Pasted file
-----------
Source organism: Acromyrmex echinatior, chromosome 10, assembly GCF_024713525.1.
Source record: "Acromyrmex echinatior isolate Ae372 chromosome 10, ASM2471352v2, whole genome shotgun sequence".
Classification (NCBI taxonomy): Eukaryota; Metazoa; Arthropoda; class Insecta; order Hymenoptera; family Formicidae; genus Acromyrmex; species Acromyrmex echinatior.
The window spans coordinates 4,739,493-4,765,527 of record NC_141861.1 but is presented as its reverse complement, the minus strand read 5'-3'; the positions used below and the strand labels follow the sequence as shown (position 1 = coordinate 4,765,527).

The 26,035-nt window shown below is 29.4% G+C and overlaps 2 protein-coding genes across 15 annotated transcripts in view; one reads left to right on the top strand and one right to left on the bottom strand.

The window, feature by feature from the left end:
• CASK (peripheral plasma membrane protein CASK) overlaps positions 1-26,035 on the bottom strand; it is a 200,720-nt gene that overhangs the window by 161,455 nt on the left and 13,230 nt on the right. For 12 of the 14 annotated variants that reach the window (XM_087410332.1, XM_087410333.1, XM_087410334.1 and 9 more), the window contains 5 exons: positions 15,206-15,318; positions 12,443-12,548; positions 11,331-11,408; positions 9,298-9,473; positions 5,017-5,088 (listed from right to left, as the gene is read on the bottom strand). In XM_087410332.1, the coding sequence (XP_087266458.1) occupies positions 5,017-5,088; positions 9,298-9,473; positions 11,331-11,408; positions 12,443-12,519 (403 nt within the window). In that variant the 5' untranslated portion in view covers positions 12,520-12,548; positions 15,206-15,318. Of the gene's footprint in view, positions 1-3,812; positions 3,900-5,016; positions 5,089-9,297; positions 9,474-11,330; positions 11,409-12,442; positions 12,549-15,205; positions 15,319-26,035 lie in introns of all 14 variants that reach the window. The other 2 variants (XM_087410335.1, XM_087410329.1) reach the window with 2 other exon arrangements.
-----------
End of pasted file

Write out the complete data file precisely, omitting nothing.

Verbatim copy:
Source organism: Acromyrmex echinatior, chromosome 10, assembly GCF_024713525.1.
Source record: "Acromyrmex echinatior isolate Ae372 chromosome 10, ASM2471352v2, whole genome shotgun sequence".
Classification (NCBI taxonomy): Eukaryota; Metazoa; Arthropoda; class Insecta; order Hymenoptera; family Formicidae; genus Acromyrmex; species Acromyrmex echinatior.
The window spans coordinates 4,739,493-4,765,527 of record NC_141861.1 but is presented as its reverse complement, the minus strand read 5'-3'; the positions used below and the strand labels follow the sequence as shown (position 1 = coordinate 4,765,527).

The 26,035-nt window shown below is 29.4% G+C and overlaps 2 protein-coding genes across 15 annotated transcripts in view; one reads left to right on the top strand and one right to left on the bottom strand.

The window, feature by feature from the left end:
• CASK (peripheral plasma membrane protein CASK) overlaps positions 1-26,035 on the bottom strand; it is a 200,720-nt gene that overhangs the window by 161,455 nt on the left and 13,230 nt on the right. For 12 of the 14 annotated variants that reach the window (XM_087410332.1, XM_087410333.1, XM_087410334.1 and 9 more), the window contains 5 exons: positions 15,206-15,318; positions 12,443-12,548; positions 11,331-11,408; positions 9,298-9,473; positions 5,017-5,088 (listed from right to left, as the gene is read on the bottom strand). In XM_087410332.1, the coding sequence (XP_087266458.1) occupies positions 5,017-5,088; positions 9,298-9,473; positions 11,331-11,408; positions 12,443-12,519 (403 nt within the window). In that variant the 5' untranslated portion in view covers positions 12,520-12,548; positions 15,206-15,318. Of the gene's footprint in view, positions 1-3,812; positions 3,900-5,016; positions 5,089-9,297; positions 9,474-11,330; positions 11,409-12,442; positions 12,549-15,205; positions 15,319-26,035 lie in introns of all 14 variants that reach the window. The other 2 variants (XM_087410335.1, XM_087410329.1) reach the window with 2 other exon arrangements.